By Nanette R. Fridman, MPP, JD and Kathy Cohen, PhD
A typical challenge that many of our coaching clients bring to us is managing complicated trustees. Board members who sit on boards and don’t perform is a challenge known to almost every board, especially when it comes to their roles as fiduciaries, ambassadors and fundraisers. And while there are a myriad of books on “good governance” practices for boards, there is actually little strategic guidance for executive directors and board chairs seeking to engage, influence, or ameliorate problematic trustees who are underperforming or neglecting their obligations.
Most of the executive directors and board chairs we work with are comfortable trying to engage and encourage inactive trustees, resulting in varying degrees of success. Increasingly though, we find executive directors and board chairs are approaching us for strategies for trustees who are not merely inactive but actually cause potential or actual harm to their organizations.
Below are thirteen different archetypes of “challenging trustees” and strategies for managing them. These archetypes are harmful to boards’ unity, productivity, and growth and unfortunately, are familiar on many boards. Though individual trustees bring their unique personalities with their singular difficulties to each archetype, we have separated the archetypes into three categories to help boards determine plans of action. This list is by no means exhaustive, but it’s likely you’ll recognize at least a few of these archetypes from your board:
Category I: Redirect and Counsel
The best possible process for boards and difficult trustees is to be able to have candid conversations about the behaviors that need to change. In the best case scenario, conversations result in trustees’ feeling valued for their work, motivated to change their behavior, and redirected by a specific plan of action. Ideally these talks should happen between the difficult trustee and the board chair or the governance or leadership development chair. Bear in mind, however, the most successful outcome of this conversation is likely to occur if the conversation happens between the problematic trustee and another trustee who he or she most trusts or admires on the board. It is even better if this admired trustee can serve as a mentor or partner to help correct the problematic behavior. This approach is most likely to work with the following four archetypes: The Over Promiser/Under Deliverer, the Egoist, the Ghost and the Ally.
The Over Promiser/Under Deliverer
The OverPromiser/Under Deliverer promises the moon to the board, whether it is a critical piece of work, a future donation, or a significant amount of time. Yet, repeatedly, the Over Promiser/Under Deliverer does not deliver on promises in a timely fashion, in a complete fashion, and often not at all.
The Egoist wants the board’s success to be dependent upon him or her and needs constant affirmation of how important he or she is to the organization’s sustainability and growth. The Egoist has difficulty sharing work or information, teaching, delegating, or passing the baton for fear of being irrelevant. Rather than helping future leadership develop, the Egoist ensures future hardship for the organization due to poor succession planning and leadership cultivation.
The Ghost rarely shows up to board meetings or events, and many of your fellow trustees have never laid eyes on the Ghost. Yet, when the board is facing a critical or highly sensitive issue – perhaps a vote to commence a major capital campaign or a discussion regarding whether or not to fire the executive director – the Ghost suddenly makes a grand appearance, passionately states his or her case regarding the issue at hand, and then disappears again, often before the end of the meeting. When trustees listen politely to passionate pleas and then ask “Who was that guy?” you know you have seen a ghost.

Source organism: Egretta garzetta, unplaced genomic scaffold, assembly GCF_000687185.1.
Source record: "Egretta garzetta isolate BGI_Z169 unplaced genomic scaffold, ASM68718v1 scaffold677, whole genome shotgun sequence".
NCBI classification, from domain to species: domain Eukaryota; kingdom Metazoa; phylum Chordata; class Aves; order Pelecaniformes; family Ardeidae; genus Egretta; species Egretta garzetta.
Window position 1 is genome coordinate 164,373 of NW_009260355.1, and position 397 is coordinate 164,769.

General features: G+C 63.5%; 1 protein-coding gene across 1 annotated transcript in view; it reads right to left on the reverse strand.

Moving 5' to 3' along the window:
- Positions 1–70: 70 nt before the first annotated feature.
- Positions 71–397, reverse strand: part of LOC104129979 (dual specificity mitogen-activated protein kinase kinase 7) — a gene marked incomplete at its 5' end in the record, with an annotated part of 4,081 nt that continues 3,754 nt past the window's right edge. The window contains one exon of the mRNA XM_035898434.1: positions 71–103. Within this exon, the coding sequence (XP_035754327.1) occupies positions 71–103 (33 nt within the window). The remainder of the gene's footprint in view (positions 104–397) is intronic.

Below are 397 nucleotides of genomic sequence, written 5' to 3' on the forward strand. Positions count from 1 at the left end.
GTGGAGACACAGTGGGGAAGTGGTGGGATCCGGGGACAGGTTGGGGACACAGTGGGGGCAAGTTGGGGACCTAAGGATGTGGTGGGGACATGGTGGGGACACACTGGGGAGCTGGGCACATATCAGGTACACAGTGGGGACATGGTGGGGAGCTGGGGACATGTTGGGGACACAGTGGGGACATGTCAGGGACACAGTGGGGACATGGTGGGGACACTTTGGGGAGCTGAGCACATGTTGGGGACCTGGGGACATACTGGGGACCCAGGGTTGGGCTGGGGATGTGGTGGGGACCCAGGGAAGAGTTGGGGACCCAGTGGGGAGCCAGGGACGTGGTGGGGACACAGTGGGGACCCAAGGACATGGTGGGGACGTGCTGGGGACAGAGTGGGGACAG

The Ally is the trustee who becomes an outspoken, irrational public defender for the executive director. The Ally is blind to any significant deficiencies in the executive, even if those blinders put the organization’s strategy at risk. The Ally will jump to defend the CEO if he or she senses any rising criticism. It takes a very astute executive director with great perspective to understand that his or her greatest Ally may actually be doing the organization a disservice, and that questioning the executive director is actually a fundamental role of all directors.
Category II: Move Off Board in a Gentle Way
These trustees are similar to those placed in Category I in that the best possible process is a candid conversation that results in trustees feeling valued and motivated to change, often with help from a mentor. They require a firm hand, as they can cause significant and irreparable harm to the organization’s ability to achieve its goals. The executive director, preferably with the board chair, should be proactive and formally sit down with these archetypes, highlighting the issues at hand with examples and data if possible. If these board members continue to act in ways that are counterproductive, they should not remain on the board.
Noncompliant board members can be removed by not appointing them for another term if their term is almost up or by moving them from the board to another body such as an advisory board or a committee. If the trustees are at the beginning of a term, the board chair or governance committee chair may need to have a conversation with the trustees about whether the board is the best fit, as well as remediating their behavior or stepping off of the board before their terms have ended. It is always a last choice to ask a board member to step off the board, but sometimes it is necessary for the overall health of the organization.
The Clique Artist
The Clique Artist works to divide the board by building unofficial coalitions within the board. When we asked one of our clients to list all of the committees on her board, she included an all too familiar problem: “Well, there is the Executive Committee and the Unofficial Executive Committee.” She described the Unofficial Executive Committee as a group of powerful and connected trustees who often tried to derail the work of the official Executive Committee by working behind the scenes with different constituents to achieve their own agenda.